The Archbishop of Canterbury, who is head of the Anglican Church, recently provoked an uproar when he suggested it was unavoidable that that some aspects of Sharia law would be incorporated into English law. But as Tendai Maphosa reports from London, the Archbishop says the criticism is not called for.
Archbishop Rowan Williams is the most senior bishop in the Anglican Church in England and the leader of the Anglican Communion around the world. Last week he triggered a barrage of criticism when he suggested that the introduction of elements of sharia law into English law is unavoidable. He was interviewed by British radio.
"As a matter of fact certain provisions of sharia are already recognized in our society and under our law so it's not as if we are bringing in an alien and rival system we already have in this country a number of situations in this country in which the law, the internal law of religious communities is recognized by the law of the land," he said.
The archbishop's comment was greeted with outrage by some people who called for his resignation. Some elements in his own church also criticized him. Chris Sugden is the secretary-general of Anglican Mainstream, which represents some 2,000 churches. Speaking on British radio, Sugden called on the archbishop to apologize for his statement, arguing that rather than promote cohesion, it would cause division.
"What he has done in this country and overseas is to open the door to pressure from the Muslim community to take forward the instantiation of sharia law," he said.
Archbishop Williams - who has received the support of Prime Minister Gordon Brown - has refused to back down. Speaking on national television Monday before the Church of England synod, Williams said his comments were taken out of context.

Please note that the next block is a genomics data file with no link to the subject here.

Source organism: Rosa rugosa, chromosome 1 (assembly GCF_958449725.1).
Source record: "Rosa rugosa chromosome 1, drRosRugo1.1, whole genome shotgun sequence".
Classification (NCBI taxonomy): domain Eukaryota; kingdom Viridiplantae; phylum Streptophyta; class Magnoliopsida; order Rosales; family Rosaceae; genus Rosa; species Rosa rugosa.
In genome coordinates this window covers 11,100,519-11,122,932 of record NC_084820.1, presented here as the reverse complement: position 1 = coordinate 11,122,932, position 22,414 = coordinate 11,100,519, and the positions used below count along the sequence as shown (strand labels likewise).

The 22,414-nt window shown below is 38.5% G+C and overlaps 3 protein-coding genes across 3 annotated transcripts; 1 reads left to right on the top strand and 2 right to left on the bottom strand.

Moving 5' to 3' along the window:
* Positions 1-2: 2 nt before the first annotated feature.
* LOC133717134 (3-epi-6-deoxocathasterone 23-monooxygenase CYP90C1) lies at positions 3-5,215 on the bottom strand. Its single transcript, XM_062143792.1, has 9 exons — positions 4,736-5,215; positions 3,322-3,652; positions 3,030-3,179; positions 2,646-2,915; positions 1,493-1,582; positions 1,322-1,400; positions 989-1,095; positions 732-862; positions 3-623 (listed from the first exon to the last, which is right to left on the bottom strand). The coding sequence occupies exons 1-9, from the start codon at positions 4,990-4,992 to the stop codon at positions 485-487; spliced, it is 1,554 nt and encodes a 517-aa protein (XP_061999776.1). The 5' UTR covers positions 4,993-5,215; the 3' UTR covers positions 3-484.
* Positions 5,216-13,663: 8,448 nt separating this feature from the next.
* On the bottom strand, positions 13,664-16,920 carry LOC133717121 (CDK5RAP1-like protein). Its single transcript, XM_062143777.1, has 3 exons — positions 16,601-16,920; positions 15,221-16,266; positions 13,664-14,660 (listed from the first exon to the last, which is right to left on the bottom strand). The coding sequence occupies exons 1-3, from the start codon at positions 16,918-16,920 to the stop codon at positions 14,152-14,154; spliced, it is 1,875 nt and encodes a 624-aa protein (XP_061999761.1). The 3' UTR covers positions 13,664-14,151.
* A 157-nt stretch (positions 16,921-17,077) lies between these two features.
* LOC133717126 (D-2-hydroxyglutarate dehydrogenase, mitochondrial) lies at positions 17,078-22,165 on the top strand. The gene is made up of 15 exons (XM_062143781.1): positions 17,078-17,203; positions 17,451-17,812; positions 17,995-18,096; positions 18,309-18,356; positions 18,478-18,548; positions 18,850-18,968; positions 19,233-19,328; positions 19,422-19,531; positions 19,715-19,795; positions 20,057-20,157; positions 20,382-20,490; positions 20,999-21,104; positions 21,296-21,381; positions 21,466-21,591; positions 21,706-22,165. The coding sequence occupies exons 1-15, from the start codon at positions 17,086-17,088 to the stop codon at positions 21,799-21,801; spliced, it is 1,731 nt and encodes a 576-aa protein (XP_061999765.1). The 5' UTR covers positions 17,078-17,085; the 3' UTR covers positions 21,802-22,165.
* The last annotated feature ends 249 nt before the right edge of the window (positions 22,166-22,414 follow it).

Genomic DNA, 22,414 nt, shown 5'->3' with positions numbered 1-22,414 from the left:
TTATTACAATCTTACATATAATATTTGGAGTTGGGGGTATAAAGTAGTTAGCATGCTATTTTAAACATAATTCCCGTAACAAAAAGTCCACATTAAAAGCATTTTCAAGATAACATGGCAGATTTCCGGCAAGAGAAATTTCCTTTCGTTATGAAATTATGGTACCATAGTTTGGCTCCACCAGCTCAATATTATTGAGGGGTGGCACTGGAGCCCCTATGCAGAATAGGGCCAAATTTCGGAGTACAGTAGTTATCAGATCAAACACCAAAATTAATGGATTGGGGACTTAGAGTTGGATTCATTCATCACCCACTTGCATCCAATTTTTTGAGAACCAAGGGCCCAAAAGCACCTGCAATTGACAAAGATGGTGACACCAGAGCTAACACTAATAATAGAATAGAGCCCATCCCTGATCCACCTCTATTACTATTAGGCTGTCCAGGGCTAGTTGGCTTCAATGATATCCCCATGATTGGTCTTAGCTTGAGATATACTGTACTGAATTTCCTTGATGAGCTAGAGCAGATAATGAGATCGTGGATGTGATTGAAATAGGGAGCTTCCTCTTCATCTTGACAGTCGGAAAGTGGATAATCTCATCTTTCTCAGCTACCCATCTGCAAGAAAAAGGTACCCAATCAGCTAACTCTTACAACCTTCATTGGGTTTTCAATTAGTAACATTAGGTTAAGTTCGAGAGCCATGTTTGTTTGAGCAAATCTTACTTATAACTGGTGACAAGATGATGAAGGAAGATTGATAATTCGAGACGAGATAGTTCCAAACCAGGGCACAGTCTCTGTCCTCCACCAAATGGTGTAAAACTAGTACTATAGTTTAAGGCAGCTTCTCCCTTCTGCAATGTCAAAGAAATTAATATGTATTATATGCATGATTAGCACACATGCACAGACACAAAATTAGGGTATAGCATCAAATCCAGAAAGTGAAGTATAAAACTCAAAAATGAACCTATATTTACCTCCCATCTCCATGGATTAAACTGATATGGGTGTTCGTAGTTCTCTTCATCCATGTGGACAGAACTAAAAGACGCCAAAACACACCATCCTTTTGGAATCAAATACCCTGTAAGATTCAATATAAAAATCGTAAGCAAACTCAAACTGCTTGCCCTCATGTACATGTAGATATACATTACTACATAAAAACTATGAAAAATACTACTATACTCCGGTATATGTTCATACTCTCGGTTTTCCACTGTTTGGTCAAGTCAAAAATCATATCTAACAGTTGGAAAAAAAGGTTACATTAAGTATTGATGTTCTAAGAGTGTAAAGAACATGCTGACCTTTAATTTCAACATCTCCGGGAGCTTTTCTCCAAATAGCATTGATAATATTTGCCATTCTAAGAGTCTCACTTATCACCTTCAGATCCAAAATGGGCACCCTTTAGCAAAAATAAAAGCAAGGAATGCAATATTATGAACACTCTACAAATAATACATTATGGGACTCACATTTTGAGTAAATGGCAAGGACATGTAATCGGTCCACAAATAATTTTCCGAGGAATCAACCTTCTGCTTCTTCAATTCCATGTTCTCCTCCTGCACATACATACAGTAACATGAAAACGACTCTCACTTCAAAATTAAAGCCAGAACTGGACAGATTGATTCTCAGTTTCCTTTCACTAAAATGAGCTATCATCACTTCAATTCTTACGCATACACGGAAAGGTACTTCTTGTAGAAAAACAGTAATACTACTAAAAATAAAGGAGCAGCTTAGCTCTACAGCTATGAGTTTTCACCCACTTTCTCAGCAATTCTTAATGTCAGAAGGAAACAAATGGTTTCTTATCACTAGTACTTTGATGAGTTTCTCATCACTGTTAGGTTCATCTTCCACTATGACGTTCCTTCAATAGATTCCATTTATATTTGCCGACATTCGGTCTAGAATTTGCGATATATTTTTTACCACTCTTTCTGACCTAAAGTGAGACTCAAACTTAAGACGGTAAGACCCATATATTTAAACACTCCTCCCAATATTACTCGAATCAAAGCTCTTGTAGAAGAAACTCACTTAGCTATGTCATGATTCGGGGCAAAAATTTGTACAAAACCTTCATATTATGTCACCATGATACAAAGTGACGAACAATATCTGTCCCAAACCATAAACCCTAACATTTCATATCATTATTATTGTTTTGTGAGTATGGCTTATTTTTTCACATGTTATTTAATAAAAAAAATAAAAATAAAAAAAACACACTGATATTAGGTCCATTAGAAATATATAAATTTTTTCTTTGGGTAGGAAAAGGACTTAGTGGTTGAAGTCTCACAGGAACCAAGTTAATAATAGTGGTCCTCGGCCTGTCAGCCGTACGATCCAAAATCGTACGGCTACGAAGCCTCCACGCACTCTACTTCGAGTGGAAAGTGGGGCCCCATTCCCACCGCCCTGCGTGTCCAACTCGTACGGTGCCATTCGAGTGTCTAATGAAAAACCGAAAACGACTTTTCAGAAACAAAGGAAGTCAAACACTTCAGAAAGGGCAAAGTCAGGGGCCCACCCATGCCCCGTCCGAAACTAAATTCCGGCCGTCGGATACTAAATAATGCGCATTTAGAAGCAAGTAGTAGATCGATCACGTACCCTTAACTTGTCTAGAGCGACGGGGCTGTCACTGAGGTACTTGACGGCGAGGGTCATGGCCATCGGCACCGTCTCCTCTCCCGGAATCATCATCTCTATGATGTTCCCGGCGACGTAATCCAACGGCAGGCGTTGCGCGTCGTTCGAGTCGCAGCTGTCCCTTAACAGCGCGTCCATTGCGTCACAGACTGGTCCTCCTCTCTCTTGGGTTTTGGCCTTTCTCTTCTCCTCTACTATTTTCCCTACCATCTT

"It posed the question to the legal establishment they were entitled to enjoy as a citizen of the United Kingdom and I concluded that nothing should be recognized which had that effect."
While Williams' comments on sharia law were criticized by some, they were welcomed by the Muslim Council of Britain. VOA spoke to its deputy secretary-general, Daud Abdullah.
"He was trying to set forth a debate on the issue of Muslim personal law which is quite different from its penal system here he was referring in his lecture to issues like marriage, divorce, inheritance, perhaps burials of the dead, support, child custody, these are the issues covered in Muslim personal law and he was not saying that it should be imposed upon British people but he was saying let us explore ways of accommodating it," he said.
Abdullah said if sharia law were to be allowed in Britain, it would only be imposed on people wanting to be ruled under issues covered by such law. He says Britain is not an Islamic state, so forms of shari considered extreme in the West would not apply here.